Temple Grove Academy is committed to meeting the requirements of the new primary curriculum. We have updated our schemes of work to reflect the content and challenge of the new curriculum. Teachers have received training in the key areas of curriculum change in order to provide outstanding curriculum provision.
The curriculum is taught with the consideration of the needs of all learners. It is exciting and inspires children to nurture a passion for learning. TGA uses the International Primary Curriculum (IPC) to teach Humanities across the academy. This curriculum blends subject teaching with meaningful themes in a creative and imaginative way that allows children to take a full and active role in their learning. The themes allow our children to draw on their own family heritages and cultures creating a rich blend of learning. Families are actively encouraged to support their children’s learning through working in school with their child’s class to share their own experiences and through home learning tasks. Educational visits are often closely linked to these themes and play an integral part to extending children’s experiences and learning opportunities.
The Primary curriculum is divided into three areas:
The Early Years Foundation Stage (EYFS) is the stage of education for children from birth to the end of the reception year. It is based on the recognition that children learn best through play and active learning.
The EYFS has four overarching principles:
1. Every child is a unique child who is constantly learning and can be resilient, capable, confident and self-assured.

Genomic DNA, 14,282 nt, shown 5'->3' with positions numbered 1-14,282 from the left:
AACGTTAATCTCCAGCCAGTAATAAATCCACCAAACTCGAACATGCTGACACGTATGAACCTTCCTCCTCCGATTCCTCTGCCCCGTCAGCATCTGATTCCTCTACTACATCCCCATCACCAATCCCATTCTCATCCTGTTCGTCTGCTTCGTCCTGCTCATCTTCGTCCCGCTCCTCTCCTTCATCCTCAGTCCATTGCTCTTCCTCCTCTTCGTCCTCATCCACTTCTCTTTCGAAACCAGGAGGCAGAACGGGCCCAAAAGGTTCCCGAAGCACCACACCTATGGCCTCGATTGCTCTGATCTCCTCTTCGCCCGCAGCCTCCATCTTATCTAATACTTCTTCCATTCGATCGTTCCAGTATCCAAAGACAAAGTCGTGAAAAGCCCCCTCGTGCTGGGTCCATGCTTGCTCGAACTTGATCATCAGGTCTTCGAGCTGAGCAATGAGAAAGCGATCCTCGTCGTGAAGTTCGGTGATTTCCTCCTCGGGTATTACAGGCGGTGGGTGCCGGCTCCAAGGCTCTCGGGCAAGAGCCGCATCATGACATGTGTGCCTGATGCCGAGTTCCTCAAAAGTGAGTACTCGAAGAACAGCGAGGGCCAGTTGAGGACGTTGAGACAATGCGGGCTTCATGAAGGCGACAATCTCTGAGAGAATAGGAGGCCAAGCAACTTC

2. Children learn to be strong and independent through positive relationships.
3. Children learn and develop well in enabling environments, in which their experiences respond to their individual needs and there is a strong partnership between practitioners and parents and carers.
4. Children develop and learn in different ways and at different rates. The framework covers the education and care of all children in early years provision, including children with special educational needs and disabilities.
Within the theme of learning and development there are seven areas. There are three prime areas and four specific areas. The prime areas develop quickly in response to relationships and experiences, and run through and support learning in all other areas while the prime areas continue to be fundamental throughout the EYFS.
The three prime areas are;
The specific areas include essential skills and knowledge. They grow out of the prime areas, and provide important contexts for learning.
The three specific areas are;
The provision of the curriculum ensures that children experience a full range of learning opportunities including child initiated, teacher directed and group learning. Within the curriculum there are different ways in which children learn. These are known as the characteristics of effective teaching and learning. These describe how children learn across a wide range of activities. They describe how children learn rather than what they learn. The three characteristics of effective teaching and learning are;